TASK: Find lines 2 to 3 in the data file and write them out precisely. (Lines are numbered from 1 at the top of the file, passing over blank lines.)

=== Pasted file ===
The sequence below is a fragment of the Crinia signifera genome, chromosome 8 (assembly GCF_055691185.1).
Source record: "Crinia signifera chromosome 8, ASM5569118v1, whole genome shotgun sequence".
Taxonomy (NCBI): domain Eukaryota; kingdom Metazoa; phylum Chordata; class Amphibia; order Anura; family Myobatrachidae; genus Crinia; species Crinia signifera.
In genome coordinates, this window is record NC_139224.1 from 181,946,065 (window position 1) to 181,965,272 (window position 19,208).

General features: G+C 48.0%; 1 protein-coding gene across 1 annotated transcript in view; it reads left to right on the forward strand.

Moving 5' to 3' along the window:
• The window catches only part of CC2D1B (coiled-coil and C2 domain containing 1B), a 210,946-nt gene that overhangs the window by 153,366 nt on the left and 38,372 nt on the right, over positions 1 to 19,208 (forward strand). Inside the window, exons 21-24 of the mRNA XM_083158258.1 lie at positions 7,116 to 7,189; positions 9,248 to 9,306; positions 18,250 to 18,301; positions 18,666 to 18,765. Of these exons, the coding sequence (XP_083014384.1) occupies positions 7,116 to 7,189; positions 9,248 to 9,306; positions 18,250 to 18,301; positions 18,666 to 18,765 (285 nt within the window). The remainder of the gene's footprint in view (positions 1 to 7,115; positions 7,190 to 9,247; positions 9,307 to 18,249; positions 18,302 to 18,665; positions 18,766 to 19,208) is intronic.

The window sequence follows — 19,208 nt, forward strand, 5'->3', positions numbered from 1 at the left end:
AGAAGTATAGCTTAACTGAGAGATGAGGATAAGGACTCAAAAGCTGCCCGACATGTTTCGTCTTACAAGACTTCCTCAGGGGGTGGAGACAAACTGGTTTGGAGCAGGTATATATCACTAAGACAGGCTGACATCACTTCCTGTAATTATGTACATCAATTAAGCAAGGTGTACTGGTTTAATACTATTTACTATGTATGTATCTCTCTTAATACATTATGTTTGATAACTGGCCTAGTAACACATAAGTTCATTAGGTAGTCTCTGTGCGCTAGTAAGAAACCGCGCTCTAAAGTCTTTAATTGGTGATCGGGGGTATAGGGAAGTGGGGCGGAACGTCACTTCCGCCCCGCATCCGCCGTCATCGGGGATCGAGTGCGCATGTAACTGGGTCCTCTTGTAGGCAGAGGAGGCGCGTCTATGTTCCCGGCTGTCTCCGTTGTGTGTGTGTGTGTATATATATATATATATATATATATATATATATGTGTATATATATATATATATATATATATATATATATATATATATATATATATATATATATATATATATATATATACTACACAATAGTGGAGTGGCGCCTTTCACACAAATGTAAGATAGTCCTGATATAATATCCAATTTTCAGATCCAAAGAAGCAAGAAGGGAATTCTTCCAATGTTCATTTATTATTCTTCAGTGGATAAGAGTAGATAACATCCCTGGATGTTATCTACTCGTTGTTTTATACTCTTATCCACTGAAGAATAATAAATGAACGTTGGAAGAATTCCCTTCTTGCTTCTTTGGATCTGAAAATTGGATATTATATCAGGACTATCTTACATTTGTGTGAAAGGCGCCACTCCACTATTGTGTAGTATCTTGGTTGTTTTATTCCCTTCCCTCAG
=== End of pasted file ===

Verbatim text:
Source record: "Crinia signifera chromosome 8, ASM5569118v1, whole genome shotgun sequence".
Taxonomy (NCBI): domain Eukaryota; kingdom Metazoa; phylum Chordata; class Amphibia; order Anura; family Myobatrachidae; genus Crinia; species Crinia signifera.